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Streaming Media Technologies

  1. 1. Streaming Media Technologies Can they deliver learning materials? An overview of synchronized media presentation Brian Ridgway 12 Feb 2003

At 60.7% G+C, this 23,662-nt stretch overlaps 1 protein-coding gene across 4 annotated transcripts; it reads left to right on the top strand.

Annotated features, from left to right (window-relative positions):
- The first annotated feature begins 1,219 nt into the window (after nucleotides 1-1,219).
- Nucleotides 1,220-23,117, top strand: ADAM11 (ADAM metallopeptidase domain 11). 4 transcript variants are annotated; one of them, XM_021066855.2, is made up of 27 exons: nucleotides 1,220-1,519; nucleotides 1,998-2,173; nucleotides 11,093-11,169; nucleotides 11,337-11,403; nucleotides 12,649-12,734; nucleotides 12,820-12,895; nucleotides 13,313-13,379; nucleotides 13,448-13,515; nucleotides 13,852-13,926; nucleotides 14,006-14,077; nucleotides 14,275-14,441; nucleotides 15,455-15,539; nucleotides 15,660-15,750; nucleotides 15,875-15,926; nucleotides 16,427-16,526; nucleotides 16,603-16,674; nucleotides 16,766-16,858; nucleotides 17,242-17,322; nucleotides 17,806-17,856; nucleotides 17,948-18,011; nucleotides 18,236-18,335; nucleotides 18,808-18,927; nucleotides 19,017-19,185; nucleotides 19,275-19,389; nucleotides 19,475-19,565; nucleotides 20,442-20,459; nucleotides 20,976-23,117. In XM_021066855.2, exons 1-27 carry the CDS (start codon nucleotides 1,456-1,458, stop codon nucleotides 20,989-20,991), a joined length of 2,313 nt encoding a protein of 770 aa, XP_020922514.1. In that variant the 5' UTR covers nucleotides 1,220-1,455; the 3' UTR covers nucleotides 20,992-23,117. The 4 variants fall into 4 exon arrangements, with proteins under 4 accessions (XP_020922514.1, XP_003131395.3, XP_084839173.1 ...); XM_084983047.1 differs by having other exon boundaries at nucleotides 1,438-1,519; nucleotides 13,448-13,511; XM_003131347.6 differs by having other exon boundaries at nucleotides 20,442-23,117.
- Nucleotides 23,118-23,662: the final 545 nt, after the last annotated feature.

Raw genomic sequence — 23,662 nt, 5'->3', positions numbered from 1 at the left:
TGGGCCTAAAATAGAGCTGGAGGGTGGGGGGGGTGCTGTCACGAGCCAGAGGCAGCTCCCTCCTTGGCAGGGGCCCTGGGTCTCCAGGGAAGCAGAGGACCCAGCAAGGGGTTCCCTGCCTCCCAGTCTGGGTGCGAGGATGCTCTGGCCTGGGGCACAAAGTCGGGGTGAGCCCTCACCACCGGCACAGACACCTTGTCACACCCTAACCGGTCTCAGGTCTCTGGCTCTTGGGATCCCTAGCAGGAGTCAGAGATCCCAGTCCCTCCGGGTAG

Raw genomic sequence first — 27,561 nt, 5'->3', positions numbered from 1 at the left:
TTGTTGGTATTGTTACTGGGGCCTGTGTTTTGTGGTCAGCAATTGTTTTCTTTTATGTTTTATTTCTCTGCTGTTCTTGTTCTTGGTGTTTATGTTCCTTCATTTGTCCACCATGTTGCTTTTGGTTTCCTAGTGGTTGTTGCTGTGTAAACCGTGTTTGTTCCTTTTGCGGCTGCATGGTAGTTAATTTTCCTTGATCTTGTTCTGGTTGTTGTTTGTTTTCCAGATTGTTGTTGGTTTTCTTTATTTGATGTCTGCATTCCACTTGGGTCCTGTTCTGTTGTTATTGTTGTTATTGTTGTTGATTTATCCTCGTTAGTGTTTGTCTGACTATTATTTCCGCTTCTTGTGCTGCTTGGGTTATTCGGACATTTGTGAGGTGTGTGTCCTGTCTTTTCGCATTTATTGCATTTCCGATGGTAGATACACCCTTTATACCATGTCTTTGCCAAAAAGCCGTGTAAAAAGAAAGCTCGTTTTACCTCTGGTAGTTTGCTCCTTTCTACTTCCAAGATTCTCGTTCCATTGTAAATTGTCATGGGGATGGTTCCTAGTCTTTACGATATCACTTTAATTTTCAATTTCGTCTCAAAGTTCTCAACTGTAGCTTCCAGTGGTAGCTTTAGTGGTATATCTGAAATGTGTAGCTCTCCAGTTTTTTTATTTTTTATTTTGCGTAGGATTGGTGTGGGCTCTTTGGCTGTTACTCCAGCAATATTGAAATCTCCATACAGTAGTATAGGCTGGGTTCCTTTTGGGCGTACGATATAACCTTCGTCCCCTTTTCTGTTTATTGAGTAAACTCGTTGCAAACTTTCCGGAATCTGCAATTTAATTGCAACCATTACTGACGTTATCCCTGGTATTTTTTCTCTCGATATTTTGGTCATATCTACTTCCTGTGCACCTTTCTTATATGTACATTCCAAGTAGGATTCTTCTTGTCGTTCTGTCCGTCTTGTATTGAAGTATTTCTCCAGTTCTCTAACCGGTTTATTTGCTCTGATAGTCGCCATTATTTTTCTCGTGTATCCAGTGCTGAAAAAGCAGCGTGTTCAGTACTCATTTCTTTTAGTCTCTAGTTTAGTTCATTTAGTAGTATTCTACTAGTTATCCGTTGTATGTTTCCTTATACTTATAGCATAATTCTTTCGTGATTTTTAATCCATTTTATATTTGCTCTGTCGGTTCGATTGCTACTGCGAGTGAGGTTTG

2. 2. Streaming Media Technologies Can they deliver learning materials? What’s this all about? This paper is intended as an introduction for staff within the college to streaming media presentations and to encourage debate as to how they could be potentially be used to deliver learning materials via WebCT. Samples of streaming presentations have been created to illustrate some of the potential of this medium and are referred to throughout the text. ‘…online learners will come to regard current text based online support as artificial and unnecessarily restrictive. Streamed/multicast media offer to make the potential to make the online world of learning more like the real world …’ 1 ‘From a learning and teaching perspective, the challenge for academics is how to use these new technologies in ways that are pedagogically appropriate and sensitive to their students’ needs and the learning context.’ 2 In particular I have concentrated on what can be produced relatively easily using commonly used software such as PowerPoint as a basis for content creation. The intention is to increase awareness of the use of streaming technologies in delivering learning material by pointing to some examples which hopefully can encourage academic staff to consider how they might become involved in producing some content as part of a pilot project. To make progress it is necessary for academic staff to experiment with ‘streaming’ and to evaluate and communicate their results. 3 This is not intended as a guide to streaming media in general – please see list of recommended references at the end of the paper. Throughout this paper there are links to samples of streaming media, so it is best read ‘online’. The demo site can be found at: To view some of these demonstrations you will need to have RealOne Player, Windows Media Player and Flash plugin installed on your PC. What is streaming media? Streaming media enables on-demand access to audio, video and multimedia content via the Internet or college intranet. It is usually transmitted by a specialized media server and played back by on the user’s PC often using a special player application as it is received leaving no residual content on the receiving device. 1